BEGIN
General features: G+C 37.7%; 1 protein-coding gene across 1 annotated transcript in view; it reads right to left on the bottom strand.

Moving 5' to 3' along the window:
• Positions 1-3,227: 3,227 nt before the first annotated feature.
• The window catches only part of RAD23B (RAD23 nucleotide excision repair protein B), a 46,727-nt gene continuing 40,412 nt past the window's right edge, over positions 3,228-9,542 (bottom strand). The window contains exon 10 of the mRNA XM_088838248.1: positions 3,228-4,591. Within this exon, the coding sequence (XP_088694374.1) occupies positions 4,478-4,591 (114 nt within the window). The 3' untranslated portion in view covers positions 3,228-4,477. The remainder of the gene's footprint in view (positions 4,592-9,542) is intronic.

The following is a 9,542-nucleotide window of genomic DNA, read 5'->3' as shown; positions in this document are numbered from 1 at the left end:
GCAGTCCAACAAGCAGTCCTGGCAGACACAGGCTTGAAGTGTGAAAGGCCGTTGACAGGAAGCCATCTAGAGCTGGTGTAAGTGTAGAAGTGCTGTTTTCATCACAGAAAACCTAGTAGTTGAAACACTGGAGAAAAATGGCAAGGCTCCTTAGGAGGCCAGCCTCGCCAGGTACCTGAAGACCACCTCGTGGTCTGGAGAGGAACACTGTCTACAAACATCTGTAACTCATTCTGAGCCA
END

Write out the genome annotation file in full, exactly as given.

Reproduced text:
General features: G+C 37.7%; 1 protein-coding gene across 1 annotated transcript in view; it reads right to left on the bottom strand.

Moving 5' to 3' along the window:
• Positions 1-3,227: 3,227 nt before the first annotated feature.
• The window catches only part of RAD23B (RAD23 nucleotide excision repair protein B), a 46,727-nt gene continuing 40,412 nt past the window's right edge, over positions 3,228-9,542 (bottom strand). The window contains exon 10 of the mRNA XM_088838248.1: positions 3,228-4,591. Within this exon, the coding sequence (XP_088694374.1) occupies positions 4,478-4,591 (114 nt within the window). The 3' untranslated portion in view covers positions 3,228-4,477. The remainder of the gene's footprint in view (positions 4,592-9,542) is intronic.

The following is a 9,542-nucleotide window of genomic DNA, read 5'->3' as shown; positions in this document are numbered from 1 at the left end:
GCAGTCCAACAAGCAGTCCTGGCAGACACAGGCTTGAAGTGTGAAAGGCCGTTGACAGGAAGCCATCTAGAGCTGGTGTAAGTGTAGAAGTGCTGTTTTCATCACAGAAAACCTAGTAGTTGAAACACTGGAGAAAAATGGCAAGGCTCCTTAGGAGGCCAGCCTCGCCAGGTACCTGAAGACCACCTCGTGGTCTGGAGAGGAACACTGTCTACAAACATCTGTAACTCATTCTGAGCCA